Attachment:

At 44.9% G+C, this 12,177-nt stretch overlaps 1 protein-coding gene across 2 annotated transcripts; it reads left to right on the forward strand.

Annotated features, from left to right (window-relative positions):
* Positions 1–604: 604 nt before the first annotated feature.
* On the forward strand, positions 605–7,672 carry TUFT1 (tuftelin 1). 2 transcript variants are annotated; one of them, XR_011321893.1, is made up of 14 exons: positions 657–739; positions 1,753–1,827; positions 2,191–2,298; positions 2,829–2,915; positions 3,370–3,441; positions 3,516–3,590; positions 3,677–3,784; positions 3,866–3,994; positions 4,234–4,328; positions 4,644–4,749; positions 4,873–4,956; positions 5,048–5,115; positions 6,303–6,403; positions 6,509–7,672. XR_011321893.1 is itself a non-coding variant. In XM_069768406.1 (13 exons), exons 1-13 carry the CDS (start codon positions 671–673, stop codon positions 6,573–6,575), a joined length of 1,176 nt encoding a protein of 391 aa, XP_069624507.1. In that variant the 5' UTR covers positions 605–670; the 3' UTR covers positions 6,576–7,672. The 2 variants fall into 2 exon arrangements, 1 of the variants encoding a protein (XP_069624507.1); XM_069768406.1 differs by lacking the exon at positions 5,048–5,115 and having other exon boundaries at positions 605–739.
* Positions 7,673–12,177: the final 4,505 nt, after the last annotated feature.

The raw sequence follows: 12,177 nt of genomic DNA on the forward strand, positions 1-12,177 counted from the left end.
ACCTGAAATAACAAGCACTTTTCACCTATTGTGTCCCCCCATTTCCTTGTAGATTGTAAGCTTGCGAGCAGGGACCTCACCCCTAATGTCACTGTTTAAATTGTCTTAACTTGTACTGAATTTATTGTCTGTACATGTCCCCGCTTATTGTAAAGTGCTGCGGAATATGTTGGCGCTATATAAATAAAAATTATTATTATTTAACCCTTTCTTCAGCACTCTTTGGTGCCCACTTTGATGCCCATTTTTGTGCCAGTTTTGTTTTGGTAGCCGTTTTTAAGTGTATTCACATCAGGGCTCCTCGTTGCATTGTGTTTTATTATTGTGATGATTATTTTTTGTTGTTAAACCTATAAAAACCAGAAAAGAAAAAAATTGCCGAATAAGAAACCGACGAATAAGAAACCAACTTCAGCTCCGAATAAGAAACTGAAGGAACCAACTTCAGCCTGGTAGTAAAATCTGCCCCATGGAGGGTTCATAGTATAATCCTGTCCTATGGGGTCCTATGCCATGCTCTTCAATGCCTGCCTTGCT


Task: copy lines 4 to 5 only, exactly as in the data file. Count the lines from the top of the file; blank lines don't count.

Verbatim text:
* On the forward strand, positions 605–7,672 carry TUFT1 (tuftelin 1). 2 transcript variants are annotated; one of them, XR_011321893.1, is made up of 14 exons: positions 657–739; positions 1,753–1,827; positions 2,191–2,298; positions 2,829–2,915; positions 3,370–3,441; positions 3,516–3,590; positions 3,677–3,784; positions 3,866–3,994; positions 4,234–4,328; positions 4,644–4,749; positions 4,873–4,956; positions 5,048–5,115; positions 6,303–6,403; positions 6,509–7,672. XR_011321893.1 is itself a non-coding variant. In XM_069768406.1 (13 exons), exons 1-13 carry the CDS (start codon positions 671–673, stop codon positions 6,573–6,575), a joined length of 1,176 nt encoding a protein of 391 aa, XP_069624507.1. In that variant the 5' UTR covers positions 605–670; the 3' UTR covers positions 6,576–7,672. The 2 variants fall into 2 exon arrangements, 1 of the variants encoding a protein (XP_069624507.1); XM_069768406.1 differs by lacking the exon at positions 5,048–5,115 and having other exon boundaries at positions 605–739.
* Positions 7,673–12,177: the final 4,505 nt, after the last annotated feature.